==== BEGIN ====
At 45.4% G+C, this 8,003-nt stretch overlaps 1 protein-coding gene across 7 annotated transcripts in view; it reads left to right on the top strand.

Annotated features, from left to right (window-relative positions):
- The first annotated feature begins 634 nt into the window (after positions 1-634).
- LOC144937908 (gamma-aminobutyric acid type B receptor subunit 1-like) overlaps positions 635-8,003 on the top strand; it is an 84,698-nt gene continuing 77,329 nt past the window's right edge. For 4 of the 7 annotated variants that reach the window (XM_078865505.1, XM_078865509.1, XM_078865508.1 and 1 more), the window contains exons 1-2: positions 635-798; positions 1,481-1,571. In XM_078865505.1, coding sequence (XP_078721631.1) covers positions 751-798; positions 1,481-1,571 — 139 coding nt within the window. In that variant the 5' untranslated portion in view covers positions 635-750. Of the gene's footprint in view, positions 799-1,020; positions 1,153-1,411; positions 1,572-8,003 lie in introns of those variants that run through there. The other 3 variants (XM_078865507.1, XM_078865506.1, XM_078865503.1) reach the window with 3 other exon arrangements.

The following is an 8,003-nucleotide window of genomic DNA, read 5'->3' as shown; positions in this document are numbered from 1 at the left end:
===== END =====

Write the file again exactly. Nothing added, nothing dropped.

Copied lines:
At 45.4% G+C, this 8,003-nt stretch overlaps 1 protein-coding gene across 7 annotated transcripts in view; it reads left to right on the top strand.

Annotated features, from left to right (window-relative positions):
- The first annotated feature begins 634 nt into the window (after positions 1-634).
- LOC144937908 (gamma-aminobutyric acid type B receptor subunit 1-like) overlaps positions 635-8,003 on the top strand; it is an 84,698-nt gene continuing 77,329 nt past the window's right edge. For 4 of the 7 annotated variants that reach the window (XM_078865505.1, XM_078865509.1, XM_078865508.1 and 1 more), the window contains exons 1-2: positions 635-798; positions 1,481-1,571. In XM_078865505.1, coding sequence (XP_078721631.1) covers positions 751-798; positions 1,481-1,571 — 139 coding nt within the window. In that variant the 5' untranslated portion in view covers positions 635-750. Of the gene's footprint in view, positions 799-1,020; positions 1,153-1,411; positions 1,572-8,003 lie in introns of those variants that run through there. The other 3 variants (XM_078865507.1, XM_078865506.1, XM_078865503.1) reach the window with 3 other exon arrangements.

The following is an 8,003-nucleotide window of genomic DNA, read 5'->3' as shown; positions in this document are numbered from 1 at the left end: